Lighter than moths with their cargo of soot and chim­ney-sweeper wings, but­ter­flies re­sist litotes, de­mand a richer rhetoric though the voice must be soft, prefer­ably per­fumed, when it speaks of them. Their tor­sos have the slim­ness of a tall, anorexic fly or a mar­tyred wasp stretched on a rack. Some be­lieve they are breath made man­i­fest, the soul’s first choice of soma as it re­turns to the wheel, yet they de­pend for their ex­is­tence on a fat, ugly grub and its dream of flight.

Vul­ner­a­ble and pale, when it emerges from the pu­pal shell—no longer grub, not yet but­ter­fly—it pumps blood into its nascent wings, tightly clasped, and then waits in the sun for the wings to sep­a­rate and dry. Its Latin name should trans­late as lit­tle ap­pa­ra­tus of im­prob­a­bil­ity. Its life span’s so short, in its lex­i­con the phrase for it is and it’s over is the same. You wish like a mos­quito it car­ried a sting; you wish it needed a drop of you to fuel its frailty. What bet­ter use of hu­man blood!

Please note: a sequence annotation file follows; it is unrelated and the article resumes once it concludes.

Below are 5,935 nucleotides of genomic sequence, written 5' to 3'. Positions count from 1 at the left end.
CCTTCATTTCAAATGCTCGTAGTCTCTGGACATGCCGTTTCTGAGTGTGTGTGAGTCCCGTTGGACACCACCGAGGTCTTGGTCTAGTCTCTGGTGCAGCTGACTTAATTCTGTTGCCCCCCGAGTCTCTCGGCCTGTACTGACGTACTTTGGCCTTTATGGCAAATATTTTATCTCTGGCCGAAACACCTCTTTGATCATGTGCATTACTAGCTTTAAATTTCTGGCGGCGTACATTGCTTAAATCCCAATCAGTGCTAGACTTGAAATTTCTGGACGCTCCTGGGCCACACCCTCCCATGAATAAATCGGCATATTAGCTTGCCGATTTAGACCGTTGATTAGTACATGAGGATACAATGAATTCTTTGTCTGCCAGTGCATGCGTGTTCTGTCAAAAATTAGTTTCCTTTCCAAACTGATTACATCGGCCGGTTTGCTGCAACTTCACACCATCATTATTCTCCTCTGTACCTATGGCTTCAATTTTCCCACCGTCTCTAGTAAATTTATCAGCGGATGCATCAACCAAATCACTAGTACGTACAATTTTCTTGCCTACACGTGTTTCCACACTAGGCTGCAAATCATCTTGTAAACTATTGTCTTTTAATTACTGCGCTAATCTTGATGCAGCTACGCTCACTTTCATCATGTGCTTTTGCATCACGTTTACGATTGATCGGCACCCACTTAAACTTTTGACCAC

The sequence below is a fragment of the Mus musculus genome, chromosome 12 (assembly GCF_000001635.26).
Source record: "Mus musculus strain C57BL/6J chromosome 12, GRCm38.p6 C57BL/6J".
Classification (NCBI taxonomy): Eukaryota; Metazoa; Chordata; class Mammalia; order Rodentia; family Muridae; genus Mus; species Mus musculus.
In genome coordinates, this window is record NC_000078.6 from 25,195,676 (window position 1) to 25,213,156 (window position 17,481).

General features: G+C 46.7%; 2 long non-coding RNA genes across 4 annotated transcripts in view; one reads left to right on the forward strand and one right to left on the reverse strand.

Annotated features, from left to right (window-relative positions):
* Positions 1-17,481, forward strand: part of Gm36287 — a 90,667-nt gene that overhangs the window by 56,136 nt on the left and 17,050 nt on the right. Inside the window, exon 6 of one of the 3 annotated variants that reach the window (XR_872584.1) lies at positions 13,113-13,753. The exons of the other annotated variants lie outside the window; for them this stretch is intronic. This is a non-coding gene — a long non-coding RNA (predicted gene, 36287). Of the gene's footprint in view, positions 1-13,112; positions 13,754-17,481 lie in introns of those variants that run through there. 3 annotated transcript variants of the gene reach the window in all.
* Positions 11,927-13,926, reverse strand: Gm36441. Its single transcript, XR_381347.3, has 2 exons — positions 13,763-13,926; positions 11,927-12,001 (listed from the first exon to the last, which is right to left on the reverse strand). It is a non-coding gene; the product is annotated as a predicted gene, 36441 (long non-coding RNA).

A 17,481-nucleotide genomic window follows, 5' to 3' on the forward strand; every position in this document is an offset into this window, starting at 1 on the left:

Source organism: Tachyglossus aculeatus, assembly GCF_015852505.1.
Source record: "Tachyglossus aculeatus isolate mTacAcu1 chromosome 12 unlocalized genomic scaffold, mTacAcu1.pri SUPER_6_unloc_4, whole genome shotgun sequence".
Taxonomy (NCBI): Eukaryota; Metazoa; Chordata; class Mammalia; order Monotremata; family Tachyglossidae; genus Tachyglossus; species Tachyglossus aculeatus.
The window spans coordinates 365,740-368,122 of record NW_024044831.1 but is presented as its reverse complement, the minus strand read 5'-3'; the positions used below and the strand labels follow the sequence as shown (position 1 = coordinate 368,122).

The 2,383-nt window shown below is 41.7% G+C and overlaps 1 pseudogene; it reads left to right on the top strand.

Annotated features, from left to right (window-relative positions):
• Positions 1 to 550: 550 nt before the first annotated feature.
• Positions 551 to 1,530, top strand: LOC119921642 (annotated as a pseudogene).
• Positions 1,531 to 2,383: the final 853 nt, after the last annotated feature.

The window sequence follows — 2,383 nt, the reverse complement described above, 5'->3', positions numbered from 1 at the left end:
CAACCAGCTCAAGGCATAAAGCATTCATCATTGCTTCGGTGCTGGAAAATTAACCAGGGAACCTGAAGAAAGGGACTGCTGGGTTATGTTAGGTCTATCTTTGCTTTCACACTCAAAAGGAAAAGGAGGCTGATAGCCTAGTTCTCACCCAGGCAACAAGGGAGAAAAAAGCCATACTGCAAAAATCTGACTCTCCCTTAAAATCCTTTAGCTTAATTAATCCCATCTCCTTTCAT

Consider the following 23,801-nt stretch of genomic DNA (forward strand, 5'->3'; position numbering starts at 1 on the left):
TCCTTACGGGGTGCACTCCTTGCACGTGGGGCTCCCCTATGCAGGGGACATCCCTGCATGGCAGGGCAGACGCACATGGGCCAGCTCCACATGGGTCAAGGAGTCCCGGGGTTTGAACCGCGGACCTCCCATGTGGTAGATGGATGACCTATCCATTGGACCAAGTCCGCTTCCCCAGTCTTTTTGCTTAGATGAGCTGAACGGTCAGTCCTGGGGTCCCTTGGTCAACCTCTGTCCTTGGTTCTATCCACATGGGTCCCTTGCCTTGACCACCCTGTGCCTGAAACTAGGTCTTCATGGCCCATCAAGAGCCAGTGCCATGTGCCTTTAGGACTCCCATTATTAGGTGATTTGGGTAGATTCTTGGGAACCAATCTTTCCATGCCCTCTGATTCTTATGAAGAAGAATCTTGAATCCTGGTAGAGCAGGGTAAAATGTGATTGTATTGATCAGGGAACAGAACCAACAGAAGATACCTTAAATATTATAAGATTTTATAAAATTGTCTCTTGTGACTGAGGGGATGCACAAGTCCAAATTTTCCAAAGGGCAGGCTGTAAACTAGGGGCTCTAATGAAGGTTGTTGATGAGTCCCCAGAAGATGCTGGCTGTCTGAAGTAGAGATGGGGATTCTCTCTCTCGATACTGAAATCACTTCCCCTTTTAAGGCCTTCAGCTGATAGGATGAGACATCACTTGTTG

Oh, and you’ve yet to speak of the myr­iad of colours, its en­dear­ing spas­tic flit­ter in the air, or the dain­ti­ness of its six dis­tinct feet that tap on petals and taste—yes, taste—the sweet­ness that trig­gers the un­coil­ing of its tubu­lar tongue. Al­most ob­scene, cer­tainly pri­mal, that long black tongue makes any flower’s knees fall open. You’d like to end here, on the el­e­gance of that cou­pling, but the but­ter­fly’s tongue also feeds on the body’s del­i­ques­cence. A blue, winged cloud of them lifts from the dog rot­ting near a ditch in Palenque, more sin­is­ter than flies be­cause in their feed­ing and in their ris­ing through the pu­trid air they re­main still beau­ti­ful. And to our ears they make no sound.

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